Discover the Scottish Borders.


The Scottish Borders

An often overlooked area of the UK, is the border area running between Scotland and England. The borders are a fascinating area for those who love history, but also for camping, walking and relaxing. With everyone else heading to the congested, overburdened North, with its busy roads and midge infestations (July, August), crowded campsites and traffic queues; give yourself a break and make your holiday an actual holiday. 

The borders vary greatly from East to West, with the West’s rolling hills and beautiful lochs.  to the East, bordering the North Sea. There you stumble across some hidden gems such as the seaside village of St Abbs and the former fishing village of Cove.

The river Tweed crosses the entire area of the Borders and on the banks of this beautiful river you can find lovely and romantic villages such as Peebles, Innerleithen and Melrose.

The Scottish Borders are steeped in history as it was once the home of Christian monks who lived in the magnificent Border Abbeys of Dryburgh, Melrose, Kelso and Jedburgh in the 13th and 14th centuries. Later the Borders were the scene of a devastating battle at Flodden Field.

Edinburgh: Under two hours drive North of Newcastle lies historic Edinburgh. Stroll up the Royal Mile which links The Palace Of Holyroodhouse with Edinburgh Castle perched above the city. Sample a dram or sip a pint with the locals.

Stirling: Cross the border and head to Stirling, the gateway to the highlands.  The old town is like a walk through history and Stirling castle was home to Mary Queen of Scots.  You can also visit the William Wallace Monument (Braveheart) and see the sword he swung in battle.

Loch Lomond: Scotland’s largest loch is well loved by hikers, water sports enthusiasts and families.  To the east is Loch Lomond and the Trossachs National Park, which is the 3rd largest in Great Britain. There are some areas where wild camping is not allowed, but there are seven official campsites to choose from.

What they don’t tell you about the Scottish North Coast 500.

This 500 mile northern coastal route becomes over 1,000 miles if you start and finish in Newcastle upon Tyne. In a car, with perfect traffic and road conditions, google maps estimate over 21.5 hours of driving.

If you take into consideration one-two lane roads, some in poor condition, winding passages, massive amounts of mobile home, campervan and car traffic, limited campsites, and even more limited wild camping sites or laybys, and you can easily double or triple the amount of driving hours you will be sat behind the steering wheel.

Being stuck driving 20-30 miles an hour, behind other tourists who don’t understand passing places, or convoys of motorhomes who take up the whole road, can quickly turn a holiday into a nightmare.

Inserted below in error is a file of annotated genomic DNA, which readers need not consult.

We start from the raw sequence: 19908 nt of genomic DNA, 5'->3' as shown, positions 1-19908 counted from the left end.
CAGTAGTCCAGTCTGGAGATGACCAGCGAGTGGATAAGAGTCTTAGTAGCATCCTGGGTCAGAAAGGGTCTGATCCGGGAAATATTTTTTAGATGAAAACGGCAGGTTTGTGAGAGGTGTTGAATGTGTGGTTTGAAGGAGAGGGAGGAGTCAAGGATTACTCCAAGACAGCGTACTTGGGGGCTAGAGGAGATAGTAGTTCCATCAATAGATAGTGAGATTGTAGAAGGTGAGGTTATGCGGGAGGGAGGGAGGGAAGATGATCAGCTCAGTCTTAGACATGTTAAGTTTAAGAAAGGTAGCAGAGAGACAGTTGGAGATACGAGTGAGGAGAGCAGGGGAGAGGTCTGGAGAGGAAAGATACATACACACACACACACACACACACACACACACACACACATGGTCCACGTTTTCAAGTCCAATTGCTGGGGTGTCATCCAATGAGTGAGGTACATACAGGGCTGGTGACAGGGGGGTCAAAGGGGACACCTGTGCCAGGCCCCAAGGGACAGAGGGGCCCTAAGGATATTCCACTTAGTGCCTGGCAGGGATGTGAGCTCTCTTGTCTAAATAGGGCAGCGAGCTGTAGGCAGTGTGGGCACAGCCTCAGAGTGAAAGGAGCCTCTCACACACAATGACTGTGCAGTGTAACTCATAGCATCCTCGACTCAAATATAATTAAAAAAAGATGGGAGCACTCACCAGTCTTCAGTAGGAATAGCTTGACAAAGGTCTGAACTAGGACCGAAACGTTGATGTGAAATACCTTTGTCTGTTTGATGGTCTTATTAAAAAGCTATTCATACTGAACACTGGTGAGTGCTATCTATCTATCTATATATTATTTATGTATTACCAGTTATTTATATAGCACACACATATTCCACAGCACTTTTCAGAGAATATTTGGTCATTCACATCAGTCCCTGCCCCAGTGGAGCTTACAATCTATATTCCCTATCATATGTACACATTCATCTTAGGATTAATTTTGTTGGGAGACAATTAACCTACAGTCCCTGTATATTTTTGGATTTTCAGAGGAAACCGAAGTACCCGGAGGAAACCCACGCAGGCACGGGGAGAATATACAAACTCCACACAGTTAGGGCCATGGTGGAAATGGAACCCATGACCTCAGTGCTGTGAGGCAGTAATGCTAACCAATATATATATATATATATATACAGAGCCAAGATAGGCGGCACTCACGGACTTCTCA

Large groups or families will often rent large mobile homes from Inverness, which is the start of the 500. They may have no idea how to reverse, or are nervous about pulling over to let traffic pass. In a small village with one road in and one road out, this can cause major congestion. 

We watch blog sites and travelling sites for insight as to how the tourist season is going.  Last year, many on the 500 reported campsites full by late afternoon.  When trying to find a layby or to wild camp, they had to stop by 3pm in order to try to secure a spot.  Often starting off just after sunrise, to make sure they could get some distance in and secure a night spot for the following day.

Combine this with July and August midge season, and strained public facilities; the 500 is not for everyone.  Due to an influx of comedians and TV presenters doing lockdown travel shows in Scotland this year, the 500 is due to be busier than ever.  At time of writing this, many campsites are already booked up for the summer. 

The Southwest Coastal 300 

If you want to explore the Scottish borders, all or part of the South West Coastal 300 might be for you. The main stops along the way include: Gretna Green, Prestwick, Ballantrae, Cairngaan, the Isle of Whithorn – Kirkudbright – Dumfries – Lockerbie – Moffat – Dalmellington – Prestwick


Gretna Green was the first stop over the border for young English lovers to get married. The blacksmith would marry them over the anvil.  The blacksmith’s shop still exists and the town is a hive of wedding activity to this day. Stop for a visit, and you may be asked to be witnesses for an actual wedding ceremony.

If you are interested in war history, after visiting the Blacksmith shop in Gretna Green, maybe stop in at the Devil’s Porridge Museum in Eastriggs. This was the site of the largest ammunitions plant in the world.  Follow your visit by stopping at Annadale, for their whiskey distillery or the history museum.

If stargazing is your passion, chose between the only Dark Sky Park in Scotland: Galloway Forest Park, or book to visit the Scottish Dark Sky observatory at Dalmellington.

Just south of Ayr, look for Danure Beach with it’s dark sand and rock pools, overlooked by the ruins of Danure castle. If you like your castles fully formed, your next stop along the coast can be Culzean castle.

Stop at the southern most tip of Scotland on the Galloway Peninsula to climb the lighthouse.  The sunsets can be spectacular in the evening.

Visit Whithorn to see the ruins of the chapel built by Ninian. In 390AD he founded the first Christian church in England.

If empty beaches with wonderful views are your passion, maybe stop at Southerness Beach and gaze across the Solway Firth to the Lake District.  You will also find one of the oldest lighthouses in Scotland at the western end of the beach.

Dumfries was the home of JM Barrie, who wrote Peter Pan. Wander through the book at Moat Brae, and it’s beautiful gardens. 

Some lovely historic towns to stop along the way include Moffatt, Jedburgh, Peebles and Coldstream.


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